Friday, February 22, 2008

More Trouble in Zimbabwe

The Press Association (UK?) reported yesterday that the inflation rate in Zimbabwe is over 100,000% annually.

The official rate of annual inflation in Zimbabwe has rocketed past the 100,000% barrier - by far the highest in the world.

The government statistics office said inflation rose to 100,580% in January, up from 66,212% in December.

The new official figure was still well below the rate calculated by independent analysts who estimate the real rate is closer to 150,000%.

Zimbabwe, a former regional breadbasket, is facing acute shortages of food, hard currency, gasoline and most basic goods in an economic meltdown blamed on disruptions in the agriculture-based economy after the often-violent seizures of thousands of white-owned commercial farms began in 2000 accompanied by political violence and turmoil.

And what is Zimbabwe's President Robert Mugabe doing? Why, he's throwing himself a birthday party, reported by the AP today.

As many as 10,000 people were converging on a town in southern Zimbabwe for President Robert Mugabe's 84th birthday celebrations, state radio reported Friday.

Many were traveling free on commandeered buses and trains, it said.

Organizers of Saturday's ceremonies said they raised about 3 trillion Zimbabwe dollars (or the equivalent of about $250,000 at the dominant black market exchange rate) for the bash amid chronic shortages of hard currency, gasoline, food and most basic goods.

In Africa's fastest shrinking economy, per capita gross domestic product in Zimbabwe fell from about $200 in 1996 to about $9 a head last year.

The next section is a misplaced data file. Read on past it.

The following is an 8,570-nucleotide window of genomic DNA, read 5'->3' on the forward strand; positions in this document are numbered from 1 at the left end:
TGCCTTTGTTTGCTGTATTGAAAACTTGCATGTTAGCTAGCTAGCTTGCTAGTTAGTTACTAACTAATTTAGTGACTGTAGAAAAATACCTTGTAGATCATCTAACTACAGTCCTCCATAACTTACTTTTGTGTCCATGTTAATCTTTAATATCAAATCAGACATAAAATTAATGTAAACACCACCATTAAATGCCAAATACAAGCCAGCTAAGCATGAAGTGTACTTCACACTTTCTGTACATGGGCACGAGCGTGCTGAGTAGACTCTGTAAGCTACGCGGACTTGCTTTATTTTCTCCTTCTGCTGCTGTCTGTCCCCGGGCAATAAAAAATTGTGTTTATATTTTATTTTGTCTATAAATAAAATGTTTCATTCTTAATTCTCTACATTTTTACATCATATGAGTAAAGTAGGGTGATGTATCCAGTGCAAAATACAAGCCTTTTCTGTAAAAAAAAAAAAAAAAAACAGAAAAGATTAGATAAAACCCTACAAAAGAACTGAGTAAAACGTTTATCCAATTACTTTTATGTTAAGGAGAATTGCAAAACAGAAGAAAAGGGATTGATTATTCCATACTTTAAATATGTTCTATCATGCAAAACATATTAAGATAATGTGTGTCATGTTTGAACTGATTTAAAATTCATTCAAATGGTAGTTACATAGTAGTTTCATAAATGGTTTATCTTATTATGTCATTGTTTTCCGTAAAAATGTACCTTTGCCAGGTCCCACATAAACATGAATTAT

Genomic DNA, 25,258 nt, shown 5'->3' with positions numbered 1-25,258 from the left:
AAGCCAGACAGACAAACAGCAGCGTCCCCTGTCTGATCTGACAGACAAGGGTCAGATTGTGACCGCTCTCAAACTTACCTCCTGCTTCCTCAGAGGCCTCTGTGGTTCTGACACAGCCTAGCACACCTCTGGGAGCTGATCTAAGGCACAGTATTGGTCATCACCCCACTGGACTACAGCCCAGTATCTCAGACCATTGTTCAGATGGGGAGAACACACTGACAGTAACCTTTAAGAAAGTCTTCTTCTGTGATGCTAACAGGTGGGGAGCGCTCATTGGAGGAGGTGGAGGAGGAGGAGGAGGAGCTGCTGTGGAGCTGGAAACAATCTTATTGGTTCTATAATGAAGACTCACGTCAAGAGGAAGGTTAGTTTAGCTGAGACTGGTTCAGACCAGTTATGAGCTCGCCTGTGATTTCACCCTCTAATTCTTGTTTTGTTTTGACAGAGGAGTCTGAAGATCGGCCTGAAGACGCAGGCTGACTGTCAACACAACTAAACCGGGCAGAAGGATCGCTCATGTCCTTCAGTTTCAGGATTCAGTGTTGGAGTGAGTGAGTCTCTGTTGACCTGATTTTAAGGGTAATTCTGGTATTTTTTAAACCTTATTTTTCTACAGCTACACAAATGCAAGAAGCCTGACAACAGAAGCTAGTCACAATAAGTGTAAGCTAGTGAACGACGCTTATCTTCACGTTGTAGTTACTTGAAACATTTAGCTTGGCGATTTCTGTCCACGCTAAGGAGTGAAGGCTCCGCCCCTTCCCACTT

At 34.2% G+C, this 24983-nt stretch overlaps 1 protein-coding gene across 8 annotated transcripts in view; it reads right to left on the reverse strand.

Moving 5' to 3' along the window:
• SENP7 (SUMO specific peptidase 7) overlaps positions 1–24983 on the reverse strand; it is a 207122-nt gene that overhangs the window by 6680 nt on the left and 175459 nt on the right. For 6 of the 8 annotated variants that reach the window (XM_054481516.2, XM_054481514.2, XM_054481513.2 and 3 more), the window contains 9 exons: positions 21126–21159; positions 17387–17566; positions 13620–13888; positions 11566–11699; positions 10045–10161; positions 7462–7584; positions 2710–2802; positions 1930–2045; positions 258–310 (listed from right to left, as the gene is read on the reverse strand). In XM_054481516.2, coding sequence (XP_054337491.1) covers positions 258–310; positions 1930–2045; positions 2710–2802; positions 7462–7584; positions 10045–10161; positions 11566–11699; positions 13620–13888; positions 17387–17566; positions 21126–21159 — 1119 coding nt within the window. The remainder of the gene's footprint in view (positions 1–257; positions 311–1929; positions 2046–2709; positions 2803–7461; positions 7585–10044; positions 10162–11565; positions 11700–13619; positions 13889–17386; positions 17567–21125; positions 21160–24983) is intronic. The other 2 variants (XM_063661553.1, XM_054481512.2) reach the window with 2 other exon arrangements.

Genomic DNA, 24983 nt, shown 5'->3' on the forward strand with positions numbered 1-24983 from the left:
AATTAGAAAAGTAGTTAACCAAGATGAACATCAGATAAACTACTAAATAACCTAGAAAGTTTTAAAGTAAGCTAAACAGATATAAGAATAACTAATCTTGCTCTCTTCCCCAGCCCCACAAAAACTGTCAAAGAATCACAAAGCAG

Yes, there are priorities, after all.

It's hard to imagine what the people of Zimbabwe are suffering, and even harder to imagine that the government doesn't seem to care. The only bright spot I've seen (since Robert Mugabe hasn't seen fit to die of old age yet) is in the Spring 2008 edition of World Vision's magazine. The cover story is about Zimbabwe.

"Ten, 15 years ago, this country was as developed as say, Louisiana," says World Vision's Edward Brown. Edward runs the USAID-funded Consortium for Southern African Famine Emergency program dedicated to feeding hungry families. "It's like we've been hit by a macroeconomic hurricane.... My grandparents lived through the Great Depression. It is a very similar comparison."

Zimbabwe's own depression, compounded by AIDS, has left 4.1 million people--30 percent of the population--at risk of hunger and malnutrition. "There is no bread. There is no [corn] meal," says Daniel Muchena, who directs World Vision's relief efforts in southern Zimbabwe. "With the drought, the grass is drying up. There are wildfires all over that kill the cattle. People have no money or savings. And even if they do have money, there is no food to buy."

[World Vision staff] recognize that food aid is necessary to save children and their parents from starvation, but that a turnaround in Zimbabwe can only come by focusing on the future. World Vision's Food for Assets program seeks to accomplish both.

The program provides food for families that agree to work together on farming or income-generating projects.

It's good to see rays of hope for some of Zimbabwe's people. Too bad that hope doesn't come from the people who should be the ones who care.

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